But those who began to build the University had a clear vision: a bushland campus that blended a traditional university with innovative approaches to the problems with which they were faced. They wanted a University that stayed connected to the community that had campaigned for its creation.
The construction of the Great Hall demonstrated this community connection. It was funded largely by the community. Former Newcastle Lord Mayor Frank Purdue spearheaded a fundraising campaign. Community members 'bought a brick' to build the Great Hall. In 1971, the Foundation Stone was laid.
1975 - 1984: A new approach
At the end of 1974, James Johnson Auchmuty, the University's Foundation Vice-Chancellor, retired. It ended a twenty year association with tertiary education in Newcastle and began a new era. He was succeeded by Don George, who inherited a much larger University and the challenge of shepherding an innovative medical program to maturity.
One of Auchmuty's last acts as Vice-Chancellor was to oversee the hiring of Professor David Maddison as Foundation Dean of Medicine. He was poached from the University of Sydney—at that time the most prestigious medical school in Australia—with the promise of a free hand to create an innovative medical program.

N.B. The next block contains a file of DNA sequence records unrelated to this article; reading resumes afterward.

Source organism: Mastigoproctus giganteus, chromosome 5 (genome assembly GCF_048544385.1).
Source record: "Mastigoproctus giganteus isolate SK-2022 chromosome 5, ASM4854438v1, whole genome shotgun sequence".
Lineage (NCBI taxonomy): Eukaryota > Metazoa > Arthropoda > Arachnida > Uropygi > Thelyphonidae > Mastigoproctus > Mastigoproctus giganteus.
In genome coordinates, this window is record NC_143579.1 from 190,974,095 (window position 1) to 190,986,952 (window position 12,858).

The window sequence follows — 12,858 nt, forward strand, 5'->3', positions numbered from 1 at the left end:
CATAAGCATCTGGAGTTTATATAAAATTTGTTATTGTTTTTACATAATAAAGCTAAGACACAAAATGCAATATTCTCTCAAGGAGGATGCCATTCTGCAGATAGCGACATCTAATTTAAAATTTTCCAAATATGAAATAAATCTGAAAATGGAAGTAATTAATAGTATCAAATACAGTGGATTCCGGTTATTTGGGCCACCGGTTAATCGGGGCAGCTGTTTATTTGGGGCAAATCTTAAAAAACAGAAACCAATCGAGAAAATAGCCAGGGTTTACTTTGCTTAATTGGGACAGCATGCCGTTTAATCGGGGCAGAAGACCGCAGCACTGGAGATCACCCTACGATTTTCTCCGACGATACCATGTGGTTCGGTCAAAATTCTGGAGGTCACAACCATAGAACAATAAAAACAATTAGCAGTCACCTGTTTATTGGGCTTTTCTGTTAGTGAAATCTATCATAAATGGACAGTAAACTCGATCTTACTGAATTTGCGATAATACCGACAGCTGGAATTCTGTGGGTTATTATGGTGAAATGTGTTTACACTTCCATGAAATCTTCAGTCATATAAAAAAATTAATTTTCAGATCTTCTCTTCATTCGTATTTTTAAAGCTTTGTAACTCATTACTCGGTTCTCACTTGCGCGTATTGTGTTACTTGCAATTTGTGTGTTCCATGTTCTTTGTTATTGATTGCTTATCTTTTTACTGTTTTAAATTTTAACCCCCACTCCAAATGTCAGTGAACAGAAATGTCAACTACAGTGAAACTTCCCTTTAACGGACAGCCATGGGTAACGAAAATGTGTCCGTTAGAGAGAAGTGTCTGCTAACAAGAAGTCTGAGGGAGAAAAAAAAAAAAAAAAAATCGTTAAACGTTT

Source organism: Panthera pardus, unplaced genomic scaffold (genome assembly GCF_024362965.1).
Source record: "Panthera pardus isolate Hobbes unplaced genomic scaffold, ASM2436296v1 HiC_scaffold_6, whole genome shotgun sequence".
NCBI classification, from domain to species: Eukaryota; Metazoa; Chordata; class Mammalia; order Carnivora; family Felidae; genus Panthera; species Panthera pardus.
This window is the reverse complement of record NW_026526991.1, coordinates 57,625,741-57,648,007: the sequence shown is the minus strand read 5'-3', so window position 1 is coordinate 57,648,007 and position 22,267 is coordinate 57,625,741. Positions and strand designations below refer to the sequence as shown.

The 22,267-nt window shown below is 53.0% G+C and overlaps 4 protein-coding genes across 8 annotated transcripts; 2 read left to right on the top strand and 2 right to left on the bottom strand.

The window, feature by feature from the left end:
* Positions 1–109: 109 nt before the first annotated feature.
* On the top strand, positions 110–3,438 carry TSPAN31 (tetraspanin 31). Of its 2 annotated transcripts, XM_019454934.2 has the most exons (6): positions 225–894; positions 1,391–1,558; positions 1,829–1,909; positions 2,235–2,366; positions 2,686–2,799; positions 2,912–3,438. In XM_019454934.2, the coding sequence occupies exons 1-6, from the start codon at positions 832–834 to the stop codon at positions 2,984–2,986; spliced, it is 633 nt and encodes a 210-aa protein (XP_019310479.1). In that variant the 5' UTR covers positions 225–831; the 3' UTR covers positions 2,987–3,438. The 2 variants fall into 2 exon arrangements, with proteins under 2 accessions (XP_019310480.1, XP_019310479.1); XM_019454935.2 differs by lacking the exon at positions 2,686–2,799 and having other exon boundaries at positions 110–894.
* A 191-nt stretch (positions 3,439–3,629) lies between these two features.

Maddison toured the world to investigate new approaches to medicine and returned with a three principle approach that would revolutionise the teaching of medicine in Australia and, eventually, abroad: patient-centred medicine; problem based learning; alternate pathways to entering a medical degree.
The medical program accepted its first students in 1978. David Maddison died before he could see the fruits of his efforts: the first medical students graduated in 1983.